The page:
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POL112H5 (65)
Lecture

Parliament Lecture

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Department
Political Science
Course
POL112H5
Professor
Graham White
Semester
Fall

Description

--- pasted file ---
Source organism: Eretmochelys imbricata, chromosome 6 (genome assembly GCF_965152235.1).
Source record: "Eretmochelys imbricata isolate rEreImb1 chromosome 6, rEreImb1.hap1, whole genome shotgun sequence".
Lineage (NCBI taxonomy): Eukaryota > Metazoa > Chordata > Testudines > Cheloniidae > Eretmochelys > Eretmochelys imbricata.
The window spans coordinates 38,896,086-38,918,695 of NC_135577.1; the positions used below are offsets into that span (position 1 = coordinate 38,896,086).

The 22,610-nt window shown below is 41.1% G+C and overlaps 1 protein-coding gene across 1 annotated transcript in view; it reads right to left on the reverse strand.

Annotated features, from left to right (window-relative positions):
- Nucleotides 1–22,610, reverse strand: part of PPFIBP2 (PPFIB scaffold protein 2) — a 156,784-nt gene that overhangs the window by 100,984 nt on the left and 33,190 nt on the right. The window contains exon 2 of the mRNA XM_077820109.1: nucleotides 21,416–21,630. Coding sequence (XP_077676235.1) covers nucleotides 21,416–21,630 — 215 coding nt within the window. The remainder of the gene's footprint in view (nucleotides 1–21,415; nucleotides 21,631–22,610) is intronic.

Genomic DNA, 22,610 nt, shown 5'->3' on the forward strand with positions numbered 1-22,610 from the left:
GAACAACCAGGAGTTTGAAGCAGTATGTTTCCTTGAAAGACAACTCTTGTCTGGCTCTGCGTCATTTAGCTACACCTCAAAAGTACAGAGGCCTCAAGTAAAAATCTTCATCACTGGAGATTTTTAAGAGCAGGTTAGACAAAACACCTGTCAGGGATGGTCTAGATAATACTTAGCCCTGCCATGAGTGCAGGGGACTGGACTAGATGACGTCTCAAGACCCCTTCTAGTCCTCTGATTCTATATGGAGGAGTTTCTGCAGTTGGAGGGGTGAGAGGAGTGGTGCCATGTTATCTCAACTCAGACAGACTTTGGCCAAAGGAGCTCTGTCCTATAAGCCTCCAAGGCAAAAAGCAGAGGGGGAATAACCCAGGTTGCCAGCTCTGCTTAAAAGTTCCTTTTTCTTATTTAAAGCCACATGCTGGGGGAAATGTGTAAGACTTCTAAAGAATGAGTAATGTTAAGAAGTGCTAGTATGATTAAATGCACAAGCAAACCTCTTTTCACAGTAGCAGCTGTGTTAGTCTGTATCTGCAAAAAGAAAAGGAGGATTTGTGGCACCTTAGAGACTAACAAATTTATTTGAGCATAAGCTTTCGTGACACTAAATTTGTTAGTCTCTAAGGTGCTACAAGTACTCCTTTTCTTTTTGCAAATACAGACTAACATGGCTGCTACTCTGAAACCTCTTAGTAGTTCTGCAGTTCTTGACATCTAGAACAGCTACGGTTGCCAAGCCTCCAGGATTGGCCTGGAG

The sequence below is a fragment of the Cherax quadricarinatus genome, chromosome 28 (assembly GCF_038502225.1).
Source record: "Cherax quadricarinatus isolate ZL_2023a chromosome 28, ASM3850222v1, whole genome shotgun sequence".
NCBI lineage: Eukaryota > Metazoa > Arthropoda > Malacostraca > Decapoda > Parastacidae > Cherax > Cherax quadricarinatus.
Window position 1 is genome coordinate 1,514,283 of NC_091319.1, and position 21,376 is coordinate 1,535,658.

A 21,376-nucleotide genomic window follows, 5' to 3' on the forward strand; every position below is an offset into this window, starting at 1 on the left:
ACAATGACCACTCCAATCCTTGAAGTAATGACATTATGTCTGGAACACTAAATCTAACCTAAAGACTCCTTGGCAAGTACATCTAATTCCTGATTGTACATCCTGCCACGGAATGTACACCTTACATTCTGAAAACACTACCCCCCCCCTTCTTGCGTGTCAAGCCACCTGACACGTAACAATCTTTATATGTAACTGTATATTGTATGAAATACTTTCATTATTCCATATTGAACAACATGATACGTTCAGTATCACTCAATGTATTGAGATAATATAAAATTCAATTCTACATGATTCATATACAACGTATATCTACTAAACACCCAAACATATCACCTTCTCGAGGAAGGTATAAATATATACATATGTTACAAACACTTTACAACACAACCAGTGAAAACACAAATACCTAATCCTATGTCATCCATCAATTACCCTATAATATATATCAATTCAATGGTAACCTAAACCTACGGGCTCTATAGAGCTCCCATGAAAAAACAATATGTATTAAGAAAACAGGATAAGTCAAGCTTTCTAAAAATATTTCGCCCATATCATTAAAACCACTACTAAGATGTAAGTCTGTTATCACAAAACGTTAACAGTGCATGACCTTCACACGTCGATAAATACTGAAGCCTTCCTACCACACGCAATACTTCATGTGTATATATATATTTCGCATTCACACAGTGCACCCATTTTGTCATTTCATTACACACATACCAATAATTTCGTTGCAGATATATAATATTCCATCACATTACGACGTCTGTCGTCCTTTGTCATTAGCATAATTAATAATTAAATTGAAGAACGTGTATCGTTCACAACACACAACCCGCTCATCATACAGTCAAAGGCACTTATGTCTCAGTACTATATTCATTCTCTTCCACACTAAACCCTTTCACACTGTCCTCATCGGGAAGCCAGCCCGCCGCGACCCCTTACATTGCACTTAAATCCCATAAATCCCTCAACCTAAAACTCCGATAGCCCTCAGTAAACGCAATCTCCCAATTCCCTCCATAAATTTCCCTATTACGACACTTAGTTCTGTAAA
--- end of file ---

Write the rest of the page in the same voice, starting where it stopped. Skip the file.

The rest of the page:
PARLIAMENT: OUR MAIN INSTITUTION OF: REPRESENTATIVE DEMOCRACY (FOCUS ON HOUSE OF COMMONS, NOT SENATE) BASIC STRUCTURE OF HofC:  308 MPs, ELECTED ON A ‘REP BY POP’ BASIS (MORE OR LESS) (called ridings)– 338 IN 2015  FIVE POLITICAL PARTIES (C, L, ,N, G, B)  MINIMAL NUMBER OF INDEPENDENT MPs (FOUR AS OF OCT/2013; NONE elected as independent) (SMALL NUMBER of independently elected MPs, rarely occurs, usually elected MPs leave their parties once in parliament- independent MPs are irrelevant)  CABINET OF 26 26 MPs (including PM) (all have to be members of parliament/ chosen by the PM) NO SENATOR (usually is one)  PLUS 13 ‘MINISTERS OF STATE’ (JUNIOR MINISTERS) (influence stronger then MPs) MPs AS REPRESENTATIVES Different concepts of representation  bring forward and promote views/concerns of the public  serve as advocate for individuals/ groups („OMBUDSMAN FUNCTION‟)  mirror social composition of population (social characteristics- are they representatives, do they mirror what the population looks like)  are MPs/MPPs//MLAs SOCIALLY REPRESENTATIVE – (YES AND NO- Geography- yes, MPs from every part of the country, pretty representative of both the English and French population. Typical Profile of MP- white, male, middle class, middle age- relatively few women, visible minorities, NO poor people, no seriously disabled, very few young people (almost no one under 35), etc. Not representing the country. (CAUSES disengagement, citizens do not believe that they are being represented in parliament) (they don‟t look like me, they don‟t understand my circumstances, so I‟m less convinced about laws they pass that affect me) Characteristics of Westminster Parliaments (what we have, means any parliamentary institution that has evolved from British tradition) Some constitutional principles; some political practices  Strongly collective  Dominated by parties  Strong party discipline [key number is not 308 MP (party discipline causes all members of the party to act as one), it‟s 4 (political parties) , or 1 (one PM in power, gets to call the shots)]  Highly adversarial  Cabinet has extensive resources  Staff (political and bureaucratic)  Legal-constitutional authority  MPs have limited resources power is concentrated in PM and CABINET; MPs have little power  both government and opposition MPs  individual MPs and committees  Illustration: ‘DELEGATED LEGISLATION”  can‟t change the bill, but you can make regulations  regulation can be drafted, has to be physically signed by the ministers,  the PM can remove a lot of regulations with very little consequence. …. But it does have SOME power  publicity/embarrassment (look at what happens in parliament, question why individuals are acting like children: One reason- bc MP‟s have so little power, they have to do thing informally. The try to generate publicity, causes media coverage, and the government is embarrassed. This causes the PM to either stand firm and not change their mind, but if they realize that there is a strong public opinion something will change)  minority vs. majority government (majority- a single party has more then half the seats in the house of commons- they will win all the votes. Minority- no single party has more then half- in order to pass anything they need support of other political parties. THUS, in a minority government there are more opportunities for equality and various parties to have a voice- opposition has way more power in minority)  accountability mechanisms (every day question period- the PM and Cabinet have to be there to answer questions from their toughest opponents on more serious matters. Must be prepared to answer any question, at any time. They need to prepare for these question periods. Opposition yells accusations at PMs and Cabinet members, the questions are not properly answered, just diverged). THE PRIME MINISTER: ELECTED DICTATOR? PM HAS TREMENDOUS POWER ARE THERE EFFECTIVE CONSTRAINTS ON THIS POWER?  CAN‟T REMOVE PM A DEMOCRATIC PARADOX: CANADIAN PARTY LEADERS ARE CHOSEN BY THOUSANDS/TENS OF THOUSANDS OF PARTY MEMBERS, UNLIKE IN OTHER ANGLO-CELTIC WESTMINSTER SYSTEMS LIKE THE UK, AUSTRALIA AND NEW ZEALAND. THIS MAKES CANADA MORE DEMOCRATIC ... DOESN‟T IT? A) FORMAL  APPOINTS, SHUFFLES, DISMISSES MINISTERS  ADVISES G-G ON DISSOLUTION OF PARLIAMENT (call an election, the Governor General only has to listen to the PM)  APPOI
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